After Irvin’s two scoreless innings, Voth allowed a run in two frames. He posted a 3.04 ERA for the Orioles last year, mostly as a starter, after they claimed him on waivers from the Washington Nationals, for whom he had a 10.13 ERA in 19 relief appearance­s. Manager Brandon Hyde said Voth’s relief experience — only 22 of his career 92 appearance­s with Washington were starts — could factor into Baltimore’s relief competitio­n, but the team will view him as a starter until decisions are required late in camp.

“I feel like I’m along with any one of them,” Voth said of the rotation competitio­n. “We all are very talented, and there’s a lot of us, and so whoever’s going to be in the rotation, they’re going to help us out a lot.”

No umpire? No problem.

Maverick Handley saw the video going around social media Tuesday evening, and he wanted to make something clear.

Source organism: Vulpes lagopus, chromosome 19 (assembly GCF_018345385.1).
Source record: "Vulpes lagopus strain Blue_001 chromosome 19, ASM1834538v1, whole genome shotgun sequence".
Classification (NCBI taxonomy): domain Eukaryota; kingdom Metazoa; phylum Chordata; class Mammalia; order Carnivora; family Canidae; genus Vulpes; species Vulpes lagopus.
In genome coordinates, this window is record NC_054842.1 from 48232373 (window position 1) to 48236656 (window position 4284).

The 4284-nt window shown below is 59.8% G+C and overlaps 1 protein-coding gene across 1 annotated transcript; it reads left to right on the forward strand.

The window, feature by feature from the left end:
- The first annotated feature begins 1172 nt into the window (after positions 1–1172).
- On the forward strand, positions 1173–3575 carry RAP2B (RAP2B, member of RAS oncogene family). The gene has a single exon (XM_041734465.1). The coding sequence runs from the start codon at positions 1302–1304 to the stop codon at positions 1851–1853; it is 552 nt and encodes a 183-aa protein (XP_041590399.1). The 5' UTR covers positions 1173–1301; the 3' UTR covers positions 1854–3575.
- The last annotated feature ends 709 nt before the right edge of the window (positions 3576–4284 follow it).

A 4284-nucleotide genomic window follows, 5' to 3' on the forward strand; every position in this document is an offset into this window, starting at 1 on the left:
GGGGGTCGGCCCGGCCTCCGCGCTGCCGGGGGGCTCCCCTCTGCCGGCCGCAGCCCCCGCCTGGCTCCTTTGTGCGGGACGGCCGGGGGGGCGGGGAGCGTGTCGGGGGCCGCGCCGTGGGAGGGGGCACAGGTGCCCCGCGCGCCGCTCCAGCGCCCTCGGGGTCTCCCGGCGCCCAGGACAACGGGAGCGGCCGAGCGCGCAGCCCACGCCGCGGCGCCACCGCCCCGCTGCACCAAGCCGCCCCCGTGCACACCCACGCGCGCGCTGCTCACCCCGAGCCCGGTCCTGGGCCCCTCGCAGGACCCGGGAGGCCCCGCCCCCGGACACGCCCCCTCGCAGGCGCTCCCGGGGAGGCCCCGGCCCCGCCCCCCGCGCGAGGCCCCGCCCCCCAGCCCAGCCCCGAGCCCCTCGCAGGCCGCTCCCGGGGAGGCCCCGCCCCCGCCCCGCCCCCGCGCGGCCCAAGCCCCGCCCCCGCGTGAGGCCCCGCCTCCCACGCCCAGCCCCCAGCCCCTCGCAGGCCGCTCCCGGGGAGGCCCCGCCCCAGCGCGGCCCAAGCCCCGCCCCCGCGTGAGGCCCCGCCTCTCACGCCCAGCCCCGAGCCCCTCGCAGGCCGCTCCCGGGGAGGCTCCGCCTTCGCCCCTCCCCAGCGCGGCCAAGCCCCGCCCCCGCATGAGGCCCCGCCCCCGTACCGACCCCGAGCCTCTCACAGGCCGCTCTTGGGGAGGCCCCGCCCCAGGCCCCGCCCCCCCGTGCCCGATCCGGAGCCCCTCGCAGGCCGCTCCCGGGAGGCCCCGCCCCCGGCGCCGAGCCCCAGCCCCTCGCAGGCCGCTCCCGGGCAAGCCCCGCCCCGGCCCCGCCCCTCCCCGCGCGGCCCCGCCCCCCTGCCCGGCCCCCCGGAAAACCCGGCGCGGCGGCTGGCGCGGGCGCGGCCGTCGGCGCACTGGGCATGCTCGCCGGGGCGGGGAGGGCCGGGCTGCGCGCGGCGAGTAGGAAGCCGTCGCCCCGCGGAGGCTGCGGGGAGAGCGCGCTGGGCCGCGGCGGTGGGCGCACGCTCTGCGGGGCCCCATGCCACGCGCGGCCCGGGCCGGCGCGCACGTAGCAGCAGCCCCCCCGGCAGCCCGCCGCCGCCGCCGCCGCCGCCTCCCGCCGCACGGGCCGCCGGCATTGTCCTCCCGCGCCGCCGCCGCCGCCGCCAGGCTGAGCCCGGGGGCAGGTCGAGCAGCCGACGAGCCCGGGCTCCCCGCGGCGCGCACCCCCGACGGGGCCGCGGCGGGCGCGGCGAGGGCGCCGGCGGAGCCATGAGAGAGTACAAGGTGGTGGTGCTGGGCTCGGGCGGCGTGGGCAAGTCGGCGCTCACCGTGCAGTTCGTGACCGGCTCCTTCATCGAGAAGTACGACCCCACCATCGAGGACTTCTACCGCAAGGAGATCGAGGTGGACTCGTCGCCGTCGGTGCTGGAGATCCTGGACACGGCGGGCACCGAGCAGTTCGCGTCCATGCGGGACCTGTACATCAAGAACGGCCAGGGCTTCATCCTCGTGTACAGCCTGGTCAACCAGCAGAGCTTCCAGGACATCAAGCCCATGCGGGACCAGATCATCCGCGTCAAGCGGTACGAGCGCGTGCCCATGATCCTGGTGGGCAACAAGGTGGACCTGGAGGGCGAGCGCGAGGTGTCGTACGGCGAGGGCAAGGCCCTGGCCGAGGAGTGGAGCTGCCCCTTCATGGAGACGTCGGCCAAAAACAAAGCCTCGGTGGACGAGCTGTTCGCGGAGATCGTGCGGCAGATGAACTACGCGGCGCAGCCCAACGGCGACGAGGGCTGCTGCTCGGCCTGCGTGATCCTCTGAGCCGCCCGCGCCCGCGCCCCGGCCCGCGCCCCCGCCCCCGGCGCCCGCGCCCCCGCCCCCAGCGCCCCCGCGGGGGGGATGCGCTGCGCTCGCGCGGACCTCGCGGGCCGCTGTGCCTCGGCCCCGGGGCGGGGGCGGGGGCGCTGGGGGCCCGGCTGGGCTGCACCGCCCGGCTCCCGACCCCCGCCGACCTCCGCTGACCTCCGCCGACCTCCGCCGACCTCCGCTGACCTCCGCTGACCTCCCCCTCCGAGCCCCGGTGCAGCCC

“No-doubt strike,” the Orioles’ catching prospect said with a laugh of the borderline pitch he pulled to the middle of the zone and — without an umpire to rule otherwise — deemed a strike in what was technicall­y the bottom of the ninth inning of Tuesday’s exhibition against the Pittsburgh Pirates.

The game officially ended with the Orioles, the road team, losing after 8 ½ innings, meaning the bottom of the ninth wasn’t needed, but Baltimore had another pitcher, Ofreidy Gómez, it wanted to give work, and the teams agreed to one more half-inning. But umpires had met their quota for the day and elected not to continue for three unofficial outs.

So after Hyde conversed with Pirates manager Derek Shelton, he let Handley know he was responsibl­e for calling balls and strikes. Despite the weird circumstan­ces of opposing teams facing off without umpires, it was nothing new for Handley, having called balls and strikes throughout spring training in backfield work. He did, though, yell out, “Play ball!” as the make-believe inning began.

“What’s funny is it really wasn’t that odd for me,” he said Wednesday morning. “We’ve been doing a lot of backfield games, live [at-bats]. I’ve been calling balls and strikes, knowing there’s an [automatic balls and strikes] system, so I feel like I have a pretty good awareness of the strike zone and I was gonna be fair, so honestly, wasn’t that strange for me.”